Daily Archives: September 13, 2017

Using Key Performance Indicators To Up Your Safety Game

The fact is this: Fleets have to work harder and harder these days to find that next revolutionary safety tool. It is what’s called “safety leveling” and was first outlined in the Federal Motor Carrier Safety Administration’s (FMCSA) report issued in April.

According to the report, fatal crashes involving large commercial motor vehicles dropped from 6,007 in 1979 to 3,193 in 2009. That represents a total decline of 46 percent. Obviously, safety advances were making an impact.

Yet, the numbers look worse from there on out. From 2009 to 2014 fatal crashes increased from 3,193 to 3,649, a 12 percent increase. What accounts for this rise in fatal crashes involving commercial motor vehicles?

Digging deeper into the numbers, look at the crash rate per 100 million vehicles and you’ll see that the numbers level off there as well. Tracking the data from 1979 to 2009, the crash rate fell from 5.6 to 1.1. From 2009 to 2014, they rose from to 1.3, representing a 0.2 percent increase over the reporting period.

What will it take to see another major drop in the numbers? Many say video systems are the answer. Others say advanced collision avoidance or mitigation systems may hold the key. There are so many different safety systems available for commercial motor vehicles today, fleets need only take their pick.

Video Provides a Cost-Effective Answer

Still, many say video is best because it not only provides evidence, but can usually be installed for minimal cost. It also assists fleet managers in  ensuring their truck drivers are properly coached to good behaviors.

When truck drivers are stymied by behaviors of people driving passenger cars, they appreciate it when video vindicates them from responsibility if something happens. Evidence of sudden braking or illegal lane changes help prevent litigation, truck driver suspension or worse.

Another area where fleets can find safety measures hidden in the numbers is through the use of Key Performance Indicators, or KPIs.

Using KPIs to Increase Safety

There is a saying in business that “it is difficult to improve what you do not measure.” This is why Key Performance Indicators are used to measure standards of performance.

KPIs present themselves as objective measurements of the overall performance of a fleet. When it comes to utilizing KPIs, there is no one right answer or way of doing it.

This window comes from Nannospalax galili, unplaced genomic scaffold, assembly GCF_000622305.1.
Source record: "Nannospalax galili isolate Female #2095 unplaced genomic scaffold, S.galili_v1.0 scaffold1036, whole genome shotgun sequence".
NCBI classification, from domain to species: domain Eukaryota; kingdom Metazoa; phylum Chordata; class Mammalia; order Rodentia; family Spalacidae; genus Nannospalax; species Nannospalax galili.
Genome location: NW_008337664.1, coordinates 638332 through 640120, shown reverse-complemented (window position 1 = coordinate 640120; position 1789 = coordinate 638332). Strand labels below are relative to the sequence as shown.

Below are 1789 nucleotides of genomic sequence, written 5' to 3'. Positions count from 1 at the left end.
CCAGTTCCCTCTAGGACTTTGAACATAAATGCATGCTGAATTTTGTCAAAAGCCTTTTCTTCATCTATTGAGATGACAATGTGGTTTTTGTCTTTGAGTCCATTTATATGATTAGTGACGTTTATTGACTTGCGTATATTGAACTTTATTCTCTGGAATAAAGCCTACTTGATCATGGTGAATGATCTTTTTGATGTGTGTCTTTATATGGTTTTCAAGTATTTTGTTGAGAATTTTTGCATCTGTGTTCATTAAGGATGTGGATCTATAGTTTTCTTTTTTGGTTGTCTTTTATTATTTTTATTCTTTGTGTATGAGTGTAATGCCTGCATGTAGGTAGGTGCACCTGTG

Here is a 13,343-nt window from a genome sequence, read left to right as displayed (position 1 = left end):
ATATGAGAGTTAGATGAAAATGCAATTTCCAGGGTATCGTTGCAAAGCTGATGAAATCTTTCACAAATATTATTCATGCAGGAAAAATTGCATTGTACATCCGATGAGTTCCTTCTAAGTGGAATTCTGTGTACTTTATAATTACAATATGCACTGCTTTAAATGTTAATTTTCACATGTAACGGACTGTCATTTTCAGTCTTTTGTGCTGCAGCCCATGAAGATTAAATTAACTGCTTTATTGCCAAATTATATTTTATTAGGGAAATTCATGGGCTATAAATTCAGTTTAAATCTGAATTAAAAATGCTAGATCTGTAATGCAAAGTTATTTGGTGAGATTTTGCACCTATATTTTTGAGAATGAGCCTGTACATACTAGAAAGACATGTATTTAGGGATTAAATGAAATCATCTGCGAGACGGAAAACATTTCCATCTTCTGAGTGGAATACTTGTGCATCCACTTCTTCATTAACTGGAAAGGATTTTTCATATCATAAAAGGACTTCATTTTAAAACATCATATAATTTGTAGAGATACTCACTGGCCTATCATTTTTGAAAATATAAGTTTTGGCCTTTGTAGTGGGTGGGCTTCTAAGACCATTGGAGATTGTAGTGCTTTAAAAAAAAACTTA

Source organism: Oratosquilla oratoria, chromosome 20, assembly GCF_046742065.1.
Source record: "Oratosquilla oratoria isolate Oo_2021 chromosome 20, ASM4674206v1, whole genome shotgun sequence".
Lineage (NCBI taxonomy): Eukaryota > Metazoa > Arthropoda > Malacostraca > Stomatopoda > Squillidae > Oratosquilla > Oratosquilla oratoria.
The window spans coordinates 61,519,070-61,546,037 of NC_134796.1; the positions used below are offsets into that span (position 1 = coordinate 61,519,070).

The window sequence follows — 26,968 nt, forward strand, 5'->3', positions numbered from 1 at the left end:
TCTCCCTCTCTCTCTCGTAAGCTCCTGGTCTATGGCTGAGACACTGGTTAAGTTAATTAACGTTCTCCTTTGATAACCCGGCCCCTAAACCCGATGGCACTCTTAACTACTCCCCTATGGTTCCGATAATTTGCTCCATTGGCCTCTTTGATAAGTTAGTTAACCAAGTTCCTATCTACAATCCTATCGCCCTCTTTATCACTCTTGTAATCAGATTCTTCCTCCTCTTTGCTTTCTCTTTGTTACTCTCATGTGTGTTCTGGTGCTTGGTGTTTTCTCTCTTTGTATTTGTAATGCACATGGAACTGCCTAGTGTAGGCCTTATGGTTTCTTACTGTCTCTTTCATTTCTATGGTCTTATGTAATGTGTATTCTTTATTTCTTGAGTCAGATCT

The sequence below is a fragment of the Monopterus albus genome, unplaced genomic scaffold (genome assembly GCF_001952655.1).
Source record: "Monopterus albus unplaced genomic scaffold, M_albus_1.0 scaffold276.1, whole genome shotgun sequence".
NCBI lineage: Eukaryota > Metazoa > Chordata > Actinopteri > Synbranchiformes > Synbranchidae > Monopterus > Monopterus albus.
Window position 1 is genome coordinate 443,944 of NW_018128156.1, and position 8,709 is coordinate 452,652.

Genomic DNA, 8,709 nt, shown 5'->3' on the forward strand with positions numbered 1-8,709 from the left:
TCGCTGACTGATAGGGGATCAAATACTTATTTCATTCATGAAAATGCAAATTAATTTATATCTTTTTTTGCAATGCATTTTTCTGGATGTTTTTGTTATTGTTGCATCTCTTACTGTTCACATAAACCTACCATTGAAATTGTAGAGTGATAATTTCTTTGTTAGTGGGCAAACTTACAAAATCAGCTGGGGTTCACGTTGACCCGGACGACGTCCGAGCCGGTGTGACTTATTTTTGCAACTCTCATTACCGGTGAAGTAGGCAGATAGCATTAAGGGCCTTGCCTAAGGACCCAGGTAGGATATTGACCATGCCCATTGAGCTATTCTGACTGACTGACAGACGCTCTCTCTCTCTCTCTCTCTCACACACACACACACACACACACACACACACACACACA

Here are some examples of KPIs you can set up as measurements of how your fleet is doing:

  • Parts cost per mile;
  • Fuel cost per mile;
  • Cost per delivery;
  • On-time delivery rate;
  • DOT accident frequency;
  • OSHA accident frequency, and;
  • Maintenance facility audit scores.

When you have made a final decision on which units of measurement you want to track, you have to set a threshold of acceptable performance. When it comes to fuel cost per mile in relation to cost per delivery, what percentage is acceptable to your operation? Only you will know which measurement applies to your business.

These considerations could be measured based on the type of freight being hauled, the terrain it is being hauled over, how much detention time you can expect at the dock and other mitigating circumstances.

Choosing KPIs for Maintenance

There are a variety of benchmarks you can choose to rate against your maintenance needs. The maintenance of your vehicles plays a critical role in the safety of your fleet.

For instance, a fleet technician could keep track of tire mileage to see if there is truck driver error involved in the usage of the vehicle. Does a maintenance program need to be adjusted a bit to account for issues related to equipment and customer needs? Consider that rarely does a fleet find a one-size-fits-all approach, especially if there are different vehicle applications at play.

In the end, when it comes to utilizing KPIs to improve safety, the most important aspect is your unit of measurement. Focus on fleet optimization and you’re sure to get the most out of your data.